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Russia’s Imported Wine Market Returns To Growth Mode

December 6, 2011

Russia’s wine market slipped by 1% to 126 million nine-liter cases last year, its second straight annual decline after hitting 130 million cases in 2008, according to Impact Databank. The good news for global wine marketers is that the downturn has come from Russia’s domestic wine category. Imported wine grew by 17% last year in Russia to 58.9 million cases—still below the high-water mark of 71.5 million cases in 2007, but representing a major resumption of growth.

“We’re seeing very good development of premium wines,” says William Carey, chairman and CEO of Central European Distribution Corp. (CEDC), whose Whitehall unit is one of Russia’s better-known wine importers. “Growth is coming from brands like Concha y Toro and Pascual Toso (Argentina).” Whitehall also imports Constellation’s wine brands, including Robert Mondavi, Hardys and Nobilo, as well as Moët Hennessy’s Champagnes. Other key labels include Joseph Drouhin and E. Guigal.

Gruppo Campari CEO Bob Kunze-Concewitz says his company’s wine portfolio is well positioned to engage Russian consumers. “Imported sparkling wines and vermouth are growing very strongly, and we expect our Asti Mondoro and Cinzano labels to accelerate in the coming years,” he says, adding that urban middle class consumers from 25 to 45 years old are the target. Kunze-Concewitz also sees “big opportunities” for Campari’s still wine portfolio, which includes Sella & Mosca, Teruzzi & Puthod, Enrico Serafino and Chateau Lamargue.

The Champagne business in Russia is recovering after some tumultuous years. Champagne exports to Russia jumped from €10 million ($13.5m) in 2005 to €30 million ($40.4m) in 2008, but nearly all those gains were wiped out in 2009. Shipments regained steam last year, doubling to €24 million ($32.3m) and volume of 92,000 cases—four times larger than a decade ago. Roust Inc., the distribution unit of Russian Standard, handles EPI-owned Piper-Heidsieck Champagne in Russia and added Charles Heidsieck in early October.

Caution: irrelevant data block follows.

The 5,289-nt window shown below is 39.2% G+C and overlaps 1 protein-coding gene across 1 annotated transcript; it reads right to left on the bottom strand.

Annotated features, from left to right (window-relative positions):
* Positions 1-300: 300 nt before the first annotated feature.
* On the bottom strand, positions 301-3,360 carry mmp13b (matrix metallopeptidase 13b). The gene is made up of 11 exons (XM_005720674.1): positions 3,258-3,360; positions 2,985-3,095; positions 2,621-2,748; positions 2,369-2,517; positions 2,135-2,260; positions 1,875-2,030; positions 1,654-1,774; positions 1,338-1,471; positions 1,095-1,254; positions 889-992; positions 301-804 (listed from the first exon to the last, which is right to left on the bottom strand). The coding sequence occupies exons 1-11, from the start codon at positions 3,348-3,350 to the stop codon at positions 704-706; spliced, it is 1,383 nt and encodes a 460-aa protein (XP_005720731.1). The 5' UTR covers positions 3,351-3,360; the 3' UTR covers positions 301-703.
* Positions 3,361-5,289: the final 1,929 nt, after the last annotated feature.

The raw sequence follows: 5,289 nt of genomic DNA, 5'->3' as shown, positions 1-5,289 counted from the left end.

Roust also will soon be in cooperation with CEDC’s Whitehall unit through Russian Standard’s recent purchase of a 9.9% stake in CEDC. Russian Standard plans to use Whitehall as a major platform for entering the still wine segment, a new area for the company.

For all the excitement surrounding the imported wine category in Russia, low-priced domestic offerings still comprise a large share of the market. Often blended with imported bulk wine, most domestics are sold in the bag-in-box format for as little as $5 a three-liter box. Bulk wine from around the world began pouring into Russia after the government banned top sources Moldova and Georgia in 2006. Moldovan wines have since been allowed back into the country, last year providing over 33 million cases of wine to Russia. The government may now also permit several Georgian producers to return.

The Russian government has made other, more sweeping changes across the wine industry in recent years. One of the more onerous initiatives was this year’s effort to re-license every alcohol producer and wholesaler in the country under a new certification system. Russian Standard chairman Roustam Tariko sees the re-licensing plan, as well as swifter retail consolidation, as positive developments. “We’re seeing consolidation in Russia across fast-moving consumer goods industries, and it’s coming to beverage alcohol as well,” he said. “This consolidation will allow for easier regulation, better quality products and more focused competition.”

For a full report on Russia’s drinks market, see IMPACT’s December 1, 2011 issue.

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